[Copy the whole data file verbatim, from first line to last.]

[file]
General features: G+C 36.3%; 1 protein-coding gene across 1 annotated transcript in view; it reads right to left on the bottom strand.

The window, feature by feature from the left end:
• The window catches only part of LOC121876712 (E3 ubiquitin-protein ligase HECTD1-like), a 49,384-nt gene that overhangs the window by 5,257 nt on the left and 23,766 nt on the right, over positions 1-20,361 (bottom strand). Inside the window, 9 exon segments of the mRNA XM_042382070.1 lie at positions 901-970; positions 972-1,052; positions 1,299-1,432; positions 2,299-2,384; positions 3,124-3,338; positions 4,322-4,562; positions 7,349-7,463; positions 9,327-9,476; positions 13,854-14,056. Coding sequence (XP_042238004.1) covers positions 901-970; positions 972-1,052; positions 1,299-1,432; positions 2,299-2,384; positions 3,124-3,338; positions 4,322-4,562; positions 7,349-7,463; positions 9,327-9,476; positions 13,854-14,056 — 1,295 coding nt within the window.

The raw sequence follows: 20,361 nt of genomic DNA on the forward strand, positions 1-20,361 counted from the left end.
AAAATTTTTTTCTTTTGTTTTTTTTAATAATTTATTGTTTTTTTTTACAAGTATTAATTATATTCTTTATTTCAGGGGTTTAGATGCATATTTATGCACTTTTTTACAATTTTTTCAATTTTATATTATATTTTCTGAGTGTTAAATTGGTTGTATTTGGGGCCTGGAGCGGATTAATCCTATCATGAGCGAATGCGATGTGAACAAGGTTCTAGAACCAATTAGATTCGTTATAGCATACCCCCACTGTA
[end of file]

General features: G+C 36.3%; 1 protein-coding gene across 1 annotated transcript in view; it reads right to left on the bottom strand.

The window, feature by feature from the left end:
• The window catches only part of LOC121876712 (E3 ubiquitin-protein ligase HECTD1-like), a 49,384-nt gene that overhangs the window by 5,257 nt on the left and 23,766 nt on the right, over positions 1-20,361 (bottom strand). Inside the window, 9 exon segments of the mRNA XM_042382070.1 lie at positions 901-970; positions 972-1,052; positions 1,299-1,432; positions 2,299-2,384; positions 3,124-3,338; positions 4,322-4,562; positions 7,349-7,463; positions 9,327-9,476; positions 13,854-14,056. Coding sequence (XP_042238004.1) covers positions 901-970; positions 972-1,052; positions 1,299-1,432; positions 2,299-2,384; positions 3,124-3,338; positions 4,322-4,562; positions 7,349-7,463; positions 9,327-9,476; positions 13,854-14,056 — 1,295 coding nt within the window.

The raw sequence follows: 20,361 nt of genomic DNA on the forward strand, positions 1-20,361 counted from the left end.
AAAATTTTTTTCTTTTGTTTTTTTTAATAATTTATTGTTTTTTTTTACAAGTATTAATTATATTCTTTATTTCAGGGGTTTAGATGCATATTTATGCACTTTTTTACAATTTTTTCAATTTTATATTATATTTTCTGAGTGTTAAATTGGTTGTATTTGGGGCCTGGAGCGGATTAATCCTATCATGAGCGAATGCGATGTGAACAAGGTTCTAGAACCAATTAGATTCGTTATAGCATACCCCCACTGTA